A friend of mine who had read Christina Baker Kline’s bestselling novel “Orphan Train” asked me, “That didn’t really happen, did it?” She was appalled to hear that, yes, a social service program that sent orphans from the streets of New York City via rail to various cities out west really did exist from the mid-1800s well into the twentieth century. From toddlers to teens, the children were lined up on a stage in the town and picked by local families to go home with them. It’s hard to imagine that now.
In Kline’s rigorously researched piece of fiction, readers hear Vivian, an elderly Maine widow, recount those years of her life. Kline’s tale, though, opens with a contemporary story. Molly, a high school senior in the town, has lived in one foster home after another. “She wears her Goth persona like armor,” Kline says, because “tough and weird is preferable to pathetic and vulnerable.” Molly is required to do 50 hours of community service work as a punishment for stealing a copy of “Jane Eyre” from the library. Her boyfriend’s mother is able to arrange a suitable project for her in which she helps the 91-year-old Vivian clean out all the trunks and boxes in her attic.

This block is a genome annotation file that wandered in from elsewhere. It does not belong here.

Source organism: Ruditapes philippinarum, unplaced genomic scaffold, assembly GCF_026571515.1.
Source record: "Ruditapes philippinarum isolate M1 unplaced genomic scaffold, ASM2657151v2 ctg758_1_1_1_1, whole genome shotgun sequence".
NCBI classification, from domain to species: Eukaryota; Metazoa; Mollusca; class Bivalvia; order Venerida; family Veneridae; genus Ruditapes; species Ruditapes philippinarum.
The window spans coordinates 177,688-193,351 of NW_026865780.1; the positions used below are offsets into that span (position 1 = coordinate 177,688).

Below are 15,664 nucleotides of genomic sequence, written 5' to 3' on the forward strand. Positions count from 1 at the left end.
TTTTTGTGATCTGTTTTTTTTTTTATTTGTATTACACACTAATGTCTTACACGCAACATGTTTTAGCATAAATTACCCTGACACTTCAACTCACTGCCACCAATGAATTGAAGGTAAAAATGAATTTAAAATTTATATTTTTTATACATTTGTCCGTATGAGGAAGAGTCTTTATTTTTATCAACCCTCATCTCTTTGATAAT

The two connect immediately—Vivian jokes about Molly’s dramatic persona, and Molly senses the kindness and vulnerability in the old woman. Over their many days together in the attic, Vivian shares stories of the life she has tried to forget as they pore over the photographs, letters and articles of clothing contained in those boxes.
Born in Ireland to a poor family who came to the United States, Vivian at age 10 was the only one of her family who survived a fire. With no relatives to take her in, she became part of the overloaded social service system. Soon, she was put on a train with about 20 other orphans, headed for Minnesota.
On the trip, two chaperones lectured the children, “You are leaving behind an evil place, full of ignorance, poverty and vice, for the nobility of country life.” The program administrators believed that what they were doing was best for the youngsters, knowing that they were also providing the families out west with help for farm work and house chores. “With firm guidance and hard work,” the chaperones said, you will “transform into respectable citizens who can pull your weight in society.” Vivian’s experiences show the many sides of that idealized belief.
Vivian’s childhood story is so engrossing, that it sometimes feels jarring when Kline slips into the present to follow Molly. Yet in the end it is the interaction of the two women and the bond that they form because of similarities in their pasts that makes this a fascinating and heartwarming story.